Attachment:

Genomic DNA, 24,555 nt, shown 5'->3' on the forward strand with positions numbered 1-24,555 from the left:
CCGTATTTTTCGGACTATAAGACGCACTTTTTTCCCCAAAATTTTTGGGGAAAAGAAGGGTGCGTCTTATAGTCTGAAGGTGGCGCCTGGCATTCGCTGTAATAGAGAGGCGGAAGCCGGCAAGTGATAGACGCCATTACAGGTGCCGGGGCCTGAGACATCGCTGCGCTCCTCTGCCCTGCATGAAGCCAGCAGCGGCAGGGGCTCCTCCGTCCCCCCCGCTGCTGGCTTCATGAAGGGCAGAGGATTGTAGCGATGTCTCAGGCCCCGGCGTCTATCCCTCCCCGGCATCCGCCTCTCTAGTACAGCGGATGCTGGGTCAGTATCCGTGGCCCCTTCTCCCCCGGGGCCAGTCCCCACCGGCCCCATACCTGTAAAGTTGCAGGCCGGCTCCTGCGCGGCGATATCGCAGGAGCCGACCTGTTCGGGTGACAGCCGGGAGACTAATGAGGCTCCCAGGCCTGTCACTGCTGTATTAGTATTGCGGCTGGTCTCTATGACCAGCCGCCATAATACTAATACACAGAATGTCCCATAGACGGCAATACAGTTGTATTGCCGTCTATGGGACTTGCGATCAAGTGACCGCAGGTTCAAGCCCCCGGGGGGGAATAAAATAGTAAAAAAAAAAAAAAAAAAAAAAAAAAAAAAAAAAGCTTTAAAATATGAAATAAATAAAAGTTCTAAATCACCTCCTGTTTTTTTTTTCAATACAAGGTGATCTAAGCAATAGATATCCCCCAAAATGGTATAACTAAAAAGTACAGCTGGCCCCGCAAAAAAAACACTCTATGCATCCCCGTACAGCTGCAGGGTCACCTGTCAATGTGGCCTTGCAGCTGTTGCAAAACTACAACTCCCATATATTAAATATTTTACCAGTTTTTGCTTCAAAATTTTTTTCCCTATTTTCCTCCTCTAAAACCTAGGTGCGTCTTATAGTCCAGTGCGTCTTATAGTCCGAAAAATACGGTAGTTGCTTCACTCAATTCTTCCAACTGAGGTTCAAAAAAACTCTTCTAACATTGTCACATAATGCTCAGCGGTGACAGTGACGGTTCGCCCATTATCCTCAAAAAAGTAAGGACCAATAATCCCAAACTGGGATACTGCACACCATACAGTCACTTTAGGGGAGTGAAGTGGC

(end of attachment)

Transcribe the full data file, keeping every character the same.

Genomic DNA, 24,555 nt, shown 5'->3' on the forward strand with positions numbered 1-24,555 from the left:
CCGTATTTTTCGGACTATAAGACGCACTTTTTTCCCCAAAATTTTTGGGGAAAAGAAGGGTGCGTCTTATAGTCTGAAGGTGGCGCCTGGCATTCGCTGTAATAGAGAGGCGGAAGCCGGCAAGTGATAGACGCCATTACAGGTGCCGGGGCCTGAGACATCGCTGCGCTCCTCTGCCCTGCATGAAGCCAGCAGCGGCAGGGGCTCCTCCGTCCCCCCCGCTGCTGGCTTCATGAAGGGCAGAGGATTGTAGCGATGTCTCAGGCCCCGGCGTCTATCCCTCCCCGGCATCCGCCTCTCTAGTACAGCGGATGCTGGGTCAGTATCCGTGGCCCCTTCTCCCCCGGGGCCAGTCCCCACCGGCCCCATACCTGTAAAGTTGCAGGCCGGCTCCTGCGCGGCGATATCGCAGGAGCCGACCTGTTCGGGTGACAGCCGGGAGACTAATGAGGCTCCCAGGCCTGTCACTGCTGTATTAGTATTGCGGCTGGTCTCTATGACCAGCCGCCATAATACTAATACACAGAATGTCCCATAGACGGCAATACAGTTGTATTGCCGTCTATGGGACTTGCGATCAAGTGACCGCAGGTTCAAGCCCCCGGGGGGGAATAAAATAGTAAAAAAAAAAAAAAAAAAAAAAAAAAAAAAAAAAGCTTTAAAATATGAAATAAATAAAAGTTCTAAATCACCTCCTGTTTTTTTTTTCAATACAAGGTGATCTAAGCAATAGATATCCCCCAAAATGGTATAACTAAAAAGTACAGCTGGCCCCGCAAAAAAAACACTCTATGCATCCCCGTACAGCTGCAGGGTCACCTGTCAATGTGGCCTTGCAGCTGTTGCAAAACTACAACTCCCATATATTAAATATTTTACCAGTTTTTGCTTCAAAATTTTTTTCCCTATTTTCCTCCTCTAAAACCTAGGTGCGTCTTATAGTCCAGTGCGTCTTATAGTCCGAAAAATACGGTAGTTGCTTCACTCAATTCTTCCAACTGAGGTTCAAAAAAACTCTTCTAACATTGTCACATAATGCTCAGCGGTGACAGTGACGGTTCGCCCATTATCCTCAAAAAAGTAAGGACCAATAATCCCAAACTGGGATACTGCACACCATACAGTCACTTTAGGGGAGTGAAGTGGC